beginning of the loop. Now, if gi and gj have not been separated at the

beginning of one loop iteration, then they will be separated at the beginning

of the next with probability 1/2. It follows that

P[Lij ≥ t] ¤ 2’(t’1) .

Also note that L ≥ t implies that Lij ≥ t for some i, j, and hence

r r

P[Lij ≥ t] ¤ r2 2’t .

P[L ≥ t] ¤

i=1 j=i+1

472 Algorithms for ¬nite ¬elds

So we have

P[L ≥ t]

E[L] =

t≥1

P[L ≥ t] + P[L ≥ t]

=

t¤2 log2 r t>2 log2 r

r2 2’t

¤ 2 log2 r +

t>2 log2 r

2’t

¤ 2 log2 r +

t≥0

= 2 log2 r + 2.

That proves the claim.

As discussed in the paragraph above this theorem, the cost of each it-

eration of the main loop is O(k 2 len(q)) operations in F . Combining this

with the fact that E[L] = O(len(r)), it follows that the expected number

of operations in F for the entire algorithm is O(len(r)k 2 len(q)). This is

signi¬cantly better than the above quick-and-dirty estimate, but is not quite

the result we are after ”we have to get rid of the factor len(r). There are a

number of ways to do this. We sketch one such way, which is a bit ad hoc,

but su¬cient for our purposes.

Let us de¬ne

r r

S := Lij .

i=1 j=i+1

We claim that the total work performed by the algorithm in attempting to

split non-irreducible factors of g is

O(Sk 3 len(q)).

To see why this is so, consider one iteration of the inner loop of the algorithm,

where we are trying to split a factor h of g, where h is the product of

two or more irreducible factors of g. Let us write h = gi1 · · · gin , where

2 ¤ n ¤ r. On the one hand, the number of operations in F performed

in this step is at most ck deg(h)2 len(q) for some constant c, which we may

write as cn2 · k 3 len(q). On the other hand, each pair of indices (ij , ij ), with

1 ¤ j < j ¤ n, contributes 1 to the sum de¬ning S, for a total contribution

from pairs at this step of n(n ’ 1)/2 ≥ n2 /4. The claim now follows.

Algorithm EDF is a little silly in that it wastes time trying to split irre-

ducible factors (and although it would be trivial to modify the algorithm to

avoid this, the asymptotic running time would not be a¬ected signi¬cantly).

21.3 Factoring polynomials: the Cantor“Zassenhaus algorithm 473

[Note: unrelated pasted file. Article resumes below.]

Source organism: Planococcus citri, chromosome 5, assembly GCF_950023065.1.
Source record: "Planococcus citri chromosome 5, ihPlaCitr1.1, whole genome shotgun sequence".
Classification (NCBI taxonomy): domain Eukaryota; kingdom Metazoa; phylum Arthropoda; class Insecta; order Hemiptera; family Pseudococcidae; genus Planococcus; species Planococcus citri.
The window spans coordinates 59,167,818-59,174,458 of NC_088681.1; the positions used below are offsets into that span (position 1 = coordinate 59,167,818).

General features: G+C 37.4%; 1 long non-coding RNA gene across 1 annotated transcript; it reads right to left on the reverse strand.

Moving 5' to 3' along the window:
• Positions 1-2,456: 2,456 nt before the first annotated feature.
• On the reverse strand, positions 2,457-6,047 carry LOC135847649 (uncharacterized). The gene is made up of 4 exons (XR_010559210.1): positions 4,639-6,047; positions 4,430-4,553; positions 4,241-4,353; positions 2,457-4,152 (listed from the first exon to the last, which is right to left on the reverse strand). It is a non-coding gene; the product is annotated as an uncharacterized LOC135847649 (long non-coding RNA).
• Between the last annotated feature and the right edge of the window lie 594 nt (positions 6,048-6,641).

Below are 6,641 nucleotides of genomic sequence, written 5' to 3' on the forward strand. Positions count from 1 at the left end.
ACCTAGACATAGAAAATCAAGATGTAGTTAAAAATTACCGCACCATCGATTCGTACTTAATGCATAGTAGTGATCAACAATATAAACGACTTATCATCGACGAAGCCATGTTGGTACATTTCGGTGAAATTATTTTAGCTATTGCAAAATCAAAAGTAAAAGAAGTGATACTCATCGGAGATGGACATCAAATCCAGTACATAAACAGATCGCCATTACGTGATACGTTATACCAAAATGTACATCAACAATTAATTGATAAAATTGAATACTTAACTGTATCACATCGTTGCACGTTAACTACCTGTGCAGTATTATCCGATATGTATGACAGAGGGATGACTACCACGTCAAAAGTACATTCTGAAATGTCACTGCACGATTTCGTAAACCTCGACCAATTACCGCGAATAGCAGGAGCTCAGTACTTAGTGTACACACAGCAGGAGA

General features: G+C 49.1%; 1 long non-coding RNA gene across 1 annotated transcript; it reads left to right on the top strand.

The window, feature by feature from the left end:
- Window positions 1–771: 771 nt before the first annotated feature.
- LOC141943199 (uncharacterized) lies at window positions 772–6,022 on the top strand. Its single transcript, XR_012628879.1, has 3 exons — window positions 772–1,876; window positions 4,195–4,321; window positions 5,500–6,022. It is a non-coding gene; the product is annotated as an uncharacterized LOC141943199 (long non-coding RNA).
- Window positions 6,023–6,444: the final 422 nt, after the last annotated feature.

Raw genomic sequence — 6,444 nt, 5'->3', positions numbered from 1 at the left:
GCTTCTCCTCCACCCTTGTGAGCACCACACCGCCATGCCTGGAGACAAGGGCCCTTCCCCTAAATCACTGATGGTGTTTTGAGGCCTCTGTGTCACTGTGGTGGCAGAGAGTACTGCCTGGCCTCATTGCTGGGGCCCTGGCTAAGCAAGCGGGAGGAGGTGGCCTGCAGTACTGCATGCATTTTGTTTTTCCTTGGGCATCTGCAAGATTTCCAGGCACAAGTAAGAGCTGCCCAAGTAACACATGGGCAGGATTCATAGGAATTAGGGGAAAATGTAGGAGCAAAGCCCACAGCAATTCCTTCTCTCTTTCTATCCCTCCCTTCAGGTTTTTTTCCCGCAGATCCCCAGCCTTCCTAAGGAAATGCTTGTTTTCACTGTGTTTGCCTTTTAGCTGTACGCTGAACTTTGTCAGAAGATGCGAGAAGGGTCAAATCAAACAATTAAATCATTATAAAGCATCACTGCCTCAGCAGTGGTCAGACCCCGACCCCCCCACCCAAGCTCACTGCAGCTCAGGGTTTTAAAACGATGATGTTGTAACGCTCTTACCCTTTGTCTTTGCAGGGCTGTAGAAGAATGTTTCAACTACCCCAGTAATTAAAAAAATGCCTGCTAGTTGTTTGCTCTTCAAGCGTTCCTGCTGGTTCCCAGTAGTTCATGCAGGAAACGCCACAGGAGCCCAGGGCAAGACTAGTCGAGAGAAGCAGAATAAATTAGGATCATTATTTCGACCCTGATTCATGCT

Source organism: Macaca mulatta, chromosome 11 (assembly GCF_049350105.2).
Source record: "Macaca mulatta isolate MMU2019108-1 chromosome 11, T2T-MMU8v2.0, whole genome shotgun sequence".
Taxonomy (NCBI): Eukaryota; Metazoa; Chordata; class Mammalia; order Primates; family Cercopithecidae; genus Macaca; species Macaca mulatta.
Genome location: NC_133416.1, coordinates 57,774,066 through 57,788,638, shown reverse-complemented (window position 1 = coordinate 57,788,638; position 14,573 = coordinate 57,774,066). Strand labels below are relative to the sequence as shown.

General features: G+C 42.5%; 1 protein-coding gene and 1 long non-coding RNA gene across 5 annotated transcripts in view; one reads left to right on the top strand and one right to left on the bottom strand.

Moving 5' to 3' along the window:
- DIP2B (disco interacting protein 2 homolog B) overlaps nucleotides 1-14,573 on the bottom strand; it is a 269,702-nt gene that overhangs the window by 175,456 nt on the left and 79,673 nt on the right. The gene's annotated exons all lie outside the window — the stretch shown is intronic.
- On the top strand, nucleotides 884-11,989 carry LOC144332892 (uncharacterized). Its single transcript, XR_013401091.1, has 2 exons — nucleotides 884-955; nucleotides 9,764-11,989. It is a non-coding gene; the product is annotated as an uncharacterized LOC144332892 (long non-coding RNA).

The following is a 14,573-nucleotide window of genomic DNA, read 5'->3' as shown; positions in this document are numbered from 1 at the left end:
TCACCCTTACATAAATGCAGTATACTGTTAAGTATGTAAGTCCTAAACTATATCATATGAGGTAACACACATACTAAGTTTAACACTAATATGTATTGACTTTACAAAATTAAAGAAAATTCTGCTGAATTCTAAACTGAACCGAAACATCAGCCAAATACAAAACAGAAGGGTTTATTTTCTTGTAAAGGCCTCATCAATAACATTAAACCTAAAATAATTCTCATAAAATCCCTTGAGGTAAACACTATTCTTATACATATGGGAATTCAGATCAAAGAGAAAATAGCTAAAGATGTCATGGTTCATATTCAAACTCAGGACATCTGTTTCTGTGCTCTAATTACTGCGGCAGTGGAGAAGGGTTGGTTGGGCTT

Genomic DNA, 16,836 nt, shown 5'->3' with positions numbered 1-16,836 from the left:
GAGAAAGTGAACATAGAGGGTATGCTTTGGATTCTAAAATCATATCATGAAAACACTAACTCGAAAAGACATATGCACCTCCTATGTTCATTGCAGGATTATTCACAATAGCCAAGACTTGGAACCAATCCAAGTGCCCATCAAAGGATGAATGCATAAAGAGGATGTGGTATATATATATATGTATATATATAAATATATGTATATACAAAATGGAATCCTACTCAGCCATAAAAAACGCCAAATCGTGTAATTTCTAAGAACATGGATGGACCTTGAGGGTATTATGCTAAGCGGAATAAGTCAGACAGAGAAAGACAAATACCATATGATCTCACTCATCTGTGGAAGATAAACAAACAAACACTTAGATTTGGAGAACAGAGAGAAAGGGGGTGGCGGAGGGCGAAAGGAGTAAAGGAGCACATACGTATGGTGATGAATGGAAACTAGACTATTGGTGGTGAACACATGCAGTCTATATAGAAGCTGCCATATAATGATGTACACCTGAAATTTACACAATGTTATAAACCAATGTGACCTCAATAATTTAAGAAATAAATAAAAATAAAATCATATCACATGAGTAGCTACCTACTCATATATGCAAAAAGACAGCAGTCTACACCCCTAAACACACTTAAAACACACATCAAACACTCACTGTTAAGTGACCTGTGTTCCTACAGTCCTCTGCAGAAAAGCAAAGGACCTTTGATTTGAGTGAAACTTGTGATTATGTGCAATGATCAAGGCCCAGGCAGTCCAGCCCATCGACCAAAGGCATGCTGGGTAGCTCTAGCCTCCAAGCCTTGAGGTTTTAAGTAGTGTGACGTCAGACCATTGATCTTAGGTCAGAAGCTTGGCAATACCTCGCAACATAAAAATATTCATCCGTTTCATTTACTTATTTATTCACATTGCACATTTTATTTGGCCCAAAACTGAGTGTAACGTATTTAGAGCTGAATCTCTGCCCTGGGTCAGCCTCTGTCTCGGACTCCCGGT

It is easy to see that attempting to split a single irreducible factor takes

O(k 3 len(q)) operations in F , and hence the total amount of work wasted in

this way is O(Lrk 3 len(q)).

We next claim that E[Lij ] = O(1), for all i, j. Indeed,

2’(t’1) = 2.

P[Lij ≥ t] ¤

E[Lij ] =

t≥1 t≥1

It follows that

E[Lij ] = O(r2 ).

E[S] =

ij

Therefore, the expected number of operations in F performed by the algo-

rithm is at most a constant times

E[S]k 3 len(q) + E[L]rk 3 len(q) = O(r2 k 3 len(q) + r len(r)k 3 len(q)),

2

2 len(q)).

which is O(k

That completes the discussion of Algorithm EDF in the case p = 2.

The case p > 2

Now assume that p > 2, so that p, and hence also q, is odd. Algorithm EDF

in this case is exactly the same as above, except that in this case, we de¬ne

the polynomial Mk as

k ’1)/2

Mk := X(q ’ 1 ∈ F [X]. (21.3)

Just as before, for ± ∈ E with ± = θ(±1 , . . . , ±r ), we have

Mk (±) = θ(Mk (±1 ), . . . , Mk (±r )).

—

Note that each group Ei is a cyclic group of order q k ’ 1, and therefore, the

—

image of the (q k ’ 1)/2-power map on Ei is {±1}.

Now, suppose we choose ± ∈ E at random. Then if ± = θ(±1 , . . . , ±r ), the

±i will be independently distributed, with each ±i uniformly distributed over

Ei . It follows that the values Mk (±i ) will be independently distributed. If

±i = 0, which happens with probability 1/q k , then Mk (±i ) = ’1; otherwise,

(q k ’1)/2

is uniformly distributed over {±1}, and so Mk (±i ) is uniformly

±i

distributed over {0, ’2}. That is to say,

0 with probability (q k ’ 1)/2q k ,

±

’1 with probability 1/q k ,

Mk (±i ) =

’2 with probability (q k ’ 1)/2q k .

Thus, if a := rep(Mk (±)), then gcd(a, g) will be the product of those factors

474 Algorithms for ¬nite ¬elds

gi of g such that Mk (±i ) = 0. We will fail to get a non-trivial factorization

only if the Mk (±i ) are either all zero or all non-zero. Assume r ≥ 2. Consider

the worst case, namely, when r = 2. In this case, a simple calculation shows

that the probability that we fail to split these two factors is

2 2

qk ’ 1 qk + 1 1

= (1 + 1/q 2k ).

+

2q k 2q k 2

The (very) worst case is when q k = 3, in which case the probability of failure

is at most 5/9.

The same quick-and-dirty analysis given just above Theorem 21.4 applies

here as well, but just as before, we can do better:

Theorem 21.5. In the case p > 2, Algorithm EDF uses an expected number

of O(k 2 len(q)) operations in F .

Proof. The analysis is essentially the same as in the case p = 2, except that

now the probability that we fail to split a given pair of irreducible factors

is at most 5/9, rather than equal to 1/2. The details are left as an exercise

for the reader. 2

21.3.3 Analysis of the whole algorithm

Given an arbitrary polynomial f ∈ F [X] of degree > 0, the distinct degree

factorization step takes O( 3 len(q)) operations in F . This step produces

a number of polynomials that must be further subjected to equal degree

factorization. If there are s such polynomials, where the ith polynomial has

degree i , for i = 1, . . . , s, then s

i=1 i = . Now, the equal degree factor-

ization step for the ith polynomial takes an expected number of O( 3 len(q))

i

operations in F (actually, our initial, “quick and dirty” estimate is good

enough here), and so it follows that the total expected cost of all the equal

degree factorization steps is O( i 3 len(q)), which is O( 3 len(q)), opera-

i